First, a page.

When splitting two season tickets, the train no longer needs to call at the split station due to sloppy wording in the new National Rail Conditions of Travel. I understand that the industry is looking to correct this error soon though.

    • I split my annual season and save nearly £400 or thereabouts annually – Brighton to London but split at East Croydon. Takes some research but eminently possible. And when I purchase it next week it’ll get me halfway to my 2-4-1 within a week of my new AmEx membership year (and possibly build in some protection against Southern’s useless service).


      • You are getting the points, but when I used to buy a season ticket from Swindon to Paddington I used to buy in five week blocks as this avoided paying for holidays, Easter, Christmas/New Year etc. and some weekends. The ticket was £160 per week three years ago so the saving was more than the saving on paying annually.
        It was also useful to me as being freelance I never knew how long I would be making a particular journey. Cashing in a season ticket is extremely painful!

  8. Are you staying in the same seat on the trains with mandatory reservation or you need to jump around the train when another passenger shows up let’s say at Cheltenham with seat reservation for the seat you had from Bristol?

  9. I have used for a couple of years and had great results for free. (donations go to the software author at

  10. I just did this for Flitwick to Derby for work. I had to be in Derby for a 9.30am court hearing. I was originally quoted £130 return. I got it for £55. My boss was VERY happy.

  11. I find that sometimes, particularly when booking last minute and fares are sky high, that booking a ticket to somewhere past your destination can also save you money. For example, when I travel London to Manchester at around 17.00 or 18.00 I generally find its cheaper to book a ticket to Lancaster. The important thing is to make sure you select to travel via Manchester, as you don’t want to go on the direct Lancaster train. It then books you on to the Virgin Manchester train, at an off-peak price for some reason, and then provides some local tickets to Lancaster. I’ve saved £60 per trip doing this, and the tickets are off peak so more flexibility than an advance.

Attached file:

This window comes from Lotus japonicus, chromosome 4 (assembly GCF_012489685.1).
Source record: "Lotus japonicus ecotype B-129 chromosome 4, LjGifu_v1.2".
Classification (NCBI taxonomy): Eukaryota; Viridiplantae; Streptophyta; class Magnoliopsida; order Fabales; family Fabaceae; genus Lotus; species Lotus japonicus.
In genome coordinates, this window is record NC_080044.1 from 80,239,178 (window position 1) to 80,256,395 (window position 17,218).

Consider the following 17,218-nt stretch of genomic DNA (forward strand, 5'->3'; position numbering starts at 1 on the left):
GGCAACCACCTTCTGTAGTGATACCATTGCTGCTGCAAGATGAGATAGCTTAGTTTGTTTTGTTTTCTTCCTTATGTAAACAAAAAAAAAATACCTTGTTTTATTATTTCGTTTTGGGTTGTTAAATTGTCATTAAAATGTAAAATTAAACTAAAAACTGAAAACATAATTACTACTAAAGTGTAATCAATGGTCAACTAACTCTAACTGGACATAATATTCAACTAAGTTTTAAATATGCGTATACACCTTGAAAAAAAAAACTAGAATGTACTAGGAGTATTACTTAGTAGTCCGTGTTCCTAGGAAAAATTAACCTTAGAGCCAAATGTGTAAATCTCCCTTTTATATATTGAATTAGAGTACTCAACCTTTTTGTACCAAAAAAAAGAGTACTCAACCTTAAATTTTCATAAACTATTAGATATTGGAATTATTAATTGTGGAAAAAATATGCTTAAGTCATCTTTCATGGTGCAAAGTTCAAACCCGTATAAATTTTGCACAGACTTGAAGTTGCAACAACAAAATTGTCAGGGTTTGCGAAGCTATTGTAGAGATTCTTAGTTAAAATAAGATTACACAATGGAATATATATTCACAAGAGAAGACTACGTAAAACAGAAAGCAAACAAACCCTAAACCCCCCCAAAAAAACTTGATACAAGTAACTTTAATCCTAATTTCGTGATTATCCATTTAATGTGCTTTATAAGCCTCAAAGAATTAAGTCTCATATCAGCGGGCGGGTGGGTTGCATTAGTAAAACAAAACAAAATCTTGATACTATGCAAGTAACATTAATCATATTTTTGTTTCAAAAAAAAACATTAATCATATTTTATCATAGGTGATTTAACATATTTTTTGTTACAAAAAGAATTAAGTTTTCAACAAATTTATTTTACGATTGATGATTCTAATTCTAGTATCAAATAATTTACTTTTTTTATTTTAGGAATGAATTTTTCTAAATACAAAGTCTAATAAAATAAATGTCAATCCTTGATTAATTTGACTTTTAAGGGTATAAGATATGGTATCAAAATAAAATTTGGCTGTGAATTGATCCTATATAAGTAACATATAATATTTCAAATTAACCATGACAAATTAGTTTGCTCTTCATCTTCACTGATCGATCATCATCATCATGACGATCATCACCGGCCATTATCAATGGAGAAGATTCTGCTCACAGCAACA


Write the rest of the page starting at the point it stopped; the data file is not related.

• Sarah be very careful indeed here-if the ticket says ‘Advance’ it’s legally only valid between the points on it, and there have been people in trouble for stopping/starting short. If you’re changing somewhere like Piccadilly you can usually rely on ‘accessing the station facilities’ to get through if stopped (tell them you want a fag) but it’s questionable ground. If it’s an ‘off peak’ or ‘anytime’ ticket then it’s perfectly allowed… there’s far more people on peak Euston-Chester trains with tickets to the first few stops in Wales than Chester, even though they all get off anyway.

      As for ‘moving seat’ reservations, note that the best splits are often on CrossCountry who offer SMS reservations on the day of travel-just text the code for the full journey you’re making that day and you’ll be sent a new reservation for the whole journey, regardless of how many tickets you have. Pretty clever idea.

      • RussellH says:

        There is a big problem with Cross-Country’s on-the-day seat reservations. On the train, the seat you have ‘reserved’ at the last minute is marked as available, and if the train is well filled you will have trouble persuading some people that you have a better right to that seat than they do. Especially if they have paid more than you for a fully flexible ticket.

        This practice by Cross-Country is roundly condemned in the rail press. The technology may be fun, but the implementation is bad, and AFAIK no one else is considering it.

        • On the Voyager trains I’ve done this on it works fine and updates the display-I assume it must have downloaded the details. Not sure how it works on a HST though

        • RussellH says:

          Sorry, but it cannot ‘work fine’. I get on the train at Manchester, travelling to Oxford. I do not have a seat reservation, but I find a free seat.

          An hour later you are able to book an advance ticket with seat reservation for my seat from Coventry to Reading. Why should I have to give up my seat to you?

          If Cross-Country want to do this, they should issue tickets that are endorsed as valid only for a specific train, but **without** a seat reservation. Northern Rail do this on their advance tickets, admittedly on trains that are non reservable. IIRC, this is also how the Germans work all their advance purchase tickets, as seat reservations are almost always charged extra.

  12. Re getting off the train ‘early’ – if you were to become ‘ill’, there is nothing to stop you alighting at any station of your choice. Eg For fresh air….or to seek medical attention…or whatever.

  13. Daniel Nicholson says:

    I’ve not got the time to test more combinations, but are you sure that are not putting a sneaky “hidden” £1 service charge in there somewhere?

    For a train I need tomorrow Sheffield – Manchester Airport they are telling me it’s £9.20 (Advance Fare) but on the East Midlands website it’s £8.20.

  14. I accidentally discovered that if I need to book a train from Euston to Liverpool later in the day, that if I started the journey from Norwich, it vastly reduced the price (as presumably commenced at an off-peak time). Might be worth a look for other journeys, even if the first leg of the journey isn’t used!

  15. Oh now look what you’ve set off Rob. Lots of talking about fares on the news today, now Radio 2 is currently discussing split ticketing (it doesn’t make great radio btw)…

  16. Thanks very much for this. Just saved £120.